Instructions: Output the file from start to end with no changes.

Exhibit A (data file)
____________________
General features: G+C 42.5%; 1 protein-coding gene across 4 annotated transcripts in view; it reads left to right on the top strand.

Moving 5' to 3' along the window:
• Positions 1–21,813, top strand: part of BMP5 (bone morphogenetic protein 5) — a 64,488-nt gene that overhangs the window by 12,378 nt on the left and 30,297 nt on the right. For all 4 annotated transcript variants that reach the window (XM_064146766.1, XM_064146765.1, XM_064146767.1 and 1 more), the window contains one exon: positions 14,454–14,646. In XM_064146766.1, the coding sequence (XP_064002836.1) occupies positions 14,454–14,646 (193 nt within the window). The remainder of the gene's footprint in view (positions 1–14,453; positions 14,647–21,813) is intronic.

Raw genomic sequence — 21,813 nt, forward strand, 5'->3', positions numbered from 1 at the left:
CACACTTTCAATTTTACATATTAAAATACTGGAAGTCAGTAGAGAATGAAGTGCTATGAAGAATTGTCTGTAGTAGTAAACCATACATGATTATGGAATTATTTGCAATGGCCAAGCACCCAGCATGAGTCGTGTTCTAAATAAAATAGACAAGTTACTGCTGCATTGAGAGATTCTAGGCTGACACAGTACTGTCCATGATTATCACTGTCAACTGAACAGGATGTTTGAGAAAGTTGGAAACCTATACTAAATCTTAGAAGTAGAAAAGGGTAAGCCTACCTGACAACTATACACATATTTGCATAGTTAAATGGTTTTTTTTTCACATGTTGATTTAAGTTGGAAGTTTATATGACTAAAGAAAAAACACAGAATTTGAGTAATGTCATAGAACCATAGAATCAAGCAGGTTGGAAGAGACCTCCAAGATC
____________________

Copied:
General features: G+C 42.5%; 1 protein-coding gene across 4 annotated transcripts in view; it reads left to right on the top strand.

Moving 5' to 3' along the window:
• Positions 1–21,813, top strand: part of BMP5 (bone morphogenetic protein 5) — a 64,488-nt gene that overhangs the window by 12,378 nt on the left and 30,297 nt on the right. For all 4 annotated transcript variants that reach the window (XM_064146766.1, XM_064146765.1, XM_064146767.1 and 1 more), the window contains one exon: positions 14,454–14,646. In XM_064146766.1, the coding sequence (XP_064002836.1) occupies positions 14,454–14,646 (193 nt within the window). The remainder of the gene's footprint in view (positions 1–14,453; positions 14,647–21,813) is intronic.

Raw genomic sequence — 21,813 nt, forward strand, 5'->3', positions numbered from 1 at the left:
CACACTTTCAATTTTACATATTAAAATACTGGAAGTCAGTAGAGAATGAAGTGCTATGAAGAATTGTCTGTAGTAGTAAACCATACATGATTATGGAATTATTTGCAATGGCCAAGCACCCAGCATGAGTCGTGTTCTAAATAAAATAGACAAGTTACTGCTGCATTGAGAGATTCTAGGCTGACACAGTACTGTCCATGATTATCACTGTCAACTGAACAGGATGTTTGAGAAAGTTGGAAACCTATACTAAATCTTAGAAGTAGAAAAGGGTAAGCCTACCTGACAACTATACACATATTTGCATAGTTAAATGGTTTTTTTTTCACATGTTGATTTAAGTTGGAAGTTTATATGACTAAAGAAAAAACACAGAATTTGAGTAATGTCATAGAACCATAGAATCAAGCAGGTTGGAAGAGACCTCCAAGATC